As we’ve said many times before, our spending levels are utterly unsustainable. There are simply not enough rich people to tax. The only possible chance we have of fixing our debt problem is to cut spending severely. And even then, it would be almost impossible to pay back our debt. Even still, you know a spending reduction of any kind isn’t going to happen, especially a substantial one. After all, remember how the infinitesimal-by-comparison sequester “cuts” (that weren’tactuallycuts) were demonized by the big-government left? Grandma was going to die, planes were going to fall from the sky, even men were going to beat their wives, all because the spending increase from one year to the next was going to be slightly less than originally proposed. All this means is that Greece’s mess is coming here. Obviously there’s no way to predict when. But it’s coming, nonetheless.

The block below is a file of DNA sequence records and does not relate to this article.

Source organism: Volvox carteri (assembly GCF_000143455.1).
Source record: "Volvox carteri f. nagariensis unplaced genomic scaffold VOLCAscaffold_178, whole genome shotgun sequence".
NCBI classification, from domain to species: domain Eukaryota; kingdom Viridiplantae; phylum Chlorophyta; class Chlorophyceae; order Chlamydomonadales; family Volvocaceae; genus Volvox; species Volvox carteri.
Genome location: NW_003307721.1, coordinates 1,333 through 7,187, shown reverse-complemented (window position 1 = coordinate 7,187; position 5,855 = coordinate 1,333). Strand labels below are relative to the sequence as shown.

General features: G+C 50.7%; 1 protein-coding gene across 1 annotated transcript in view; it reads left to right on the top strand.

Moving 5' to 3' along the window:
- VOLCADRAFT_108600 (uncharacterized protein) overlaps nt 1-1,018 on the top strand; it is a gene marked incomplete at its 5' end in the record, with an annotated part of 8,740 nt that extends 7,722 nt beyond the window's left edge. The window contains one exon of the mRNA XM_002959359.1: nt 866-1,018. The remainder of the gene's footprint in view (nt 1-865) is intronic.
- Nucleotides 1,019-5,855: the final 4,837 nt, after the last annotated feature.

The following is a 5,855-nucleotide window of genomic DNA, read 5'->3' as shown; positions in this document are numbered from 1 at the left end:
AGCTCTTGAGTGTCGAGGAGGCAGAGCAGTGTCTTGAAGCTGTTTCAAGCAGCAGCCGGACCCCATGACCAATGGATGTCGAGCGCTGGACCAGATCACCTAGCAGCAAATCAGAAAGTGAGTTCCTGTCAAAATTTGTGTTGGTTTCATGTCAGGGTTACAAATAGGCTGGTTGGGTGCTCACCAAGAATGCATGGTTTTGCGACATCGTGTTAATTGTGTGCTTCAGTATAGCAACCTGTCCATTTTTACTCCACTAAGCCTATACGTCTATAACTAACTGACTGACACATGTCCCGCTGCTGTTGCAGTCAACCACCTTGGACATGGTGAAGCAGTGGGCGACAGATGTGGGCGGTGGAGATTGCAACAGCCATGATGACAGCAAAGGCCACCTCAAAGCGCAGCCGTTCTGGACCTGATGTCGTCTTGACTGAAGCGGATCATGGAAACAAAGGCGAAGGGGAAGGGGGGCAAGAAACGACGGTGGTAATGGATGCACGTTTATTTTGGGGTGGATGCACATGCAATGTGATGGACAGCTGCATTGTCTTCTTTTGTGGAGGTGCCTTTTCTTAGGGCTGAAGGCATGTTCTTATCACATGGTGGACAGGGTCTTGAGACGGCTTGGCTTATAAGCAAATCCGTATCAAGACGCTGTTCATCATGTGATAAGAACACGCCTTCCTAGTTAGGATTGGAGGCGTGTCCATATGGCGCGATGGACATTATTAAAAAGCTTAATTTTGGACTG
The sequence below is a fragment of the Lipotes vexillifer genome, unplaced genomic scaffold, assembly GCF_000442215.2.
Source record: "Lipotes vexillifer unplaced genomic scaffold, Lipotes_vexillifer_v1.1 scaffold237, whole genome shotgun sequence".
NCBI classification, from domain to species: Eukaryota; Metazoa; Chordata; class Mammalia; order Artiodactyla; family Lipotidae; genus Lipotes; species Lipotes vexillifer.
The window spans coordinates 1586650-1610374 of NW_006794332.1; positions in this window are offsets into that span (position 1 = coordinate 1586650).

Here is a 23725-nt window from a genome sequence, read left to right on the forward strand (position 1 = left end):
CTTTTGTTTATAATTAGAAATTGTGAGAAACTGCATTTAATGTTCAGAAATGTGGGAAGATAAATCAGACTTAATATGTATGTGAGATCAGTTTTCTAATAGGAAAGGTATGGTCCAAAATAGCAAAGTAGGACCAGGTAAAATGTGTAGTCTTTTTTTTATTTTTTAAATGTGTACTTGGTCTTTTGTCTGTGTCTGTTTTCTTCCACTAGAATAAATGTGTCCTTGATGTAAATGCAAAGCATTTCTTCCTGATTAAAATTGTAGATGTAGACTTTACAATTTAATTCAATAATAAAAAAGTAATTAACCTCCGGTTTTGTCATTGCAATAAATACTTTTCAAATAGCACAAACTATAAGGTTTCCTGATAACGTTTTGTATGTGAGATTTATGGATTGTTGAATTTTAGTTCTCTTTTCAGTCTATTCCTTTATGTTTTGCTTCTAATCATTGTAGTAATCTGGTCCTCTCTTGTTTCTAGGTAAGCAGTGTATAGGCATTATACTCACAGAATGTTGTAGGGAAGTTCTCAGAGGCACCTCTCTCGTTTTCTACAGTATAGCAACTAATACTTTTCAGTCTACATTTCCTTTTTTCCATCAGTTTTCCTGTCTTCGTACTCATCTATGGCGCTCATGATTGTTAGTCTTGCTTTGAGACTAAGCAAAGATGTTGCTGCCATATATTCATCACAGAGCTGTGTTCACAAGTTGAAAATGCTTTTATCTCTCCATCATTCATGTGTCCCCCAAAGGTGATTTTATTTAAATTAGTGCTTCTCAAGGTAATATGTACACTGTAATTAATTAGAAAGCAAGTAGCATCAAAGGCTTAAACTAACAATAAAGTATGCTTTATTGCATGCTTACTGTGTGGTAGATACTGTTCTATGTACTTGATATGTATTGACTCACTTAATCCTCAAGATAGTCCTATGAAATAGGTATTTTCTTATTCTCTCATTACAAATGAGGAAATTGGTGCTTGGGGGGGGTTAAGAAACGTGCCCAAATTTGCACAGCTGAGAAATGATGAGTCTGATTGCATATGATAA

Federal Budget Deficit Falls to Smallest Level Since 2008
“The federal budget deficit fell precipitously to $680 billion in the 2013 fiscal year from about $1.1 trillion the year before, the Treasury Department said Thursday. That is the smallest deficit since 2008, and marks the end of a five-year stretch when the country’s fiscal gap came in at more than a trillion dollars a year.”
Shrinking deficits are impossible for Conservatives to comprehend. They do not even know how to report on them.
This youngster is suffering from calcium deficiency. These birds are often mistaken for birds that have “fallen from their nests”. This species suffer from it very commonly at this time of year. They are originally native to India, where breeding all year round is not an issue for them! They were not an introduced species, but have gradually spread across Europe by themselves!
Sadly there are not enough hours of sunlight in the UK to metabolise the calcium and Vitamin D properly. So they get calcium deficiency at this time of year, which is seen when they try to leave the nest and fledge.